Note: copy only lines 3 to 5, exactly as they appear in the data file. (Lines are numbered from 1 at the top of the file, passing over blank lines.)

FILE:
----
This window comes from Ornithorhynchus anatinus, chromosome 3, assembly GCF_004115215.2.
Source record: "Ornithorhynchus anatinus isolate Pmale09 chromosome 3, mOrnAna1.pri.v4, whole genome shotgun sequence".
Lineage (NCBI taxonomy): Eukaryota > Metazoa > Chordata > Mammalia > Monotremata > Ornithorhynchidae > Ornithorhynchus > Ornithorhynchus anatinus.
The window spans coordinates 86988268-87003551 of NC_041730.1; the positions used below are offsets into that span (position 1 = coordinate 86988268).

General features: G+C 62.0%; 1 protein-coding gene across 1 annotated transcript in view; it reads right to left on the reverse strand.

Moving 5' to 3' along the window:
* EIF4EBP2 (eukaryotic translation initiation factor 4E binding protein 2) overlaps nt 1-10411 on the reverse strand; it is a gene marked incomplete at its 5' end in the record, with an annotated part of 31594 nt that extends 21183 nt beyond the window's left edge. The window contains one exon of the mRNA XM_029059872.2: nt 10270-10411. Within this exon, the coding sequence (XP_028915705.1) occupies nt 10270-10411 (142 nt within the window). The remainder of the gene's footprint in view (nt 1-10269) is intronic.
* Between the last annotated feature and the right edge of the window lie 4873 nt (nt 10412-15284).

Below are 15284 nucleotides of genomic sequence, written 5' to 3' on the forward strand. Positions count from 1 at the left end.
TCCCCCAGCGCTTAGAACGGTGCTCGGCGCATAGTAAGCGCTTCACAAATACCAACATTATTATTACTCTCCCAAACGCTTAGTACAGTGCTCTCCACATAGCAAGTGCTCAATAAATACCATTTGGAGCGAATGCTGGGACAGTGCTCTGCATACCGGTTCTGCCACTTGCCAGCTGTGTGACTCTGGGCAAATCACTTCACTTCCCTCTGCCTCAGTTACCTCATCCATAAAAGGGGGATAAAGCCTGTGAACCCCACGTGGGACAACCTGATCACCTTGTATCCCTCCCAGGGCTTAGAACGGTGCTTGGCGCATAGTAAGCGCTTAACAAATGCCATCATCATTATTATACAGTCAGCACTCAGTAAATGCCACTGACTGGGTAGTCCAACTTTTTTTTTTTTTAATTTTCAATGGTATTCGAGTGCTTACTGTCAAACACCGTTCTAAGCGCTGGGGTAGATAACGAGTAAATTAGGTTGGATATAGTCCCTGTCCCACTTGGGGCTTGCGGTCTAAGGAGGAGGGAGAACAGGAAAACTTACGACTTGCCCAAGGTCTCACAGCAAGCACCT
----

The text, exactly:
Lineage (NCBI taxonomy): Eukaryota > Metazoa > Chordata > Mammalia > Monotremata > Ornithorhynchidae > Ornithorhynchus > Ornithorhynchus anatinus.
The window spans coordinates 86988268-87003551 of NC_041730.1; the positions used below are offsets into that span (position 1 = coordinate 86988268).

General features: G+C 62.0%; 1 protein-coding gene across 1 annotated transcript in view; it reads right to left on the reverse strand.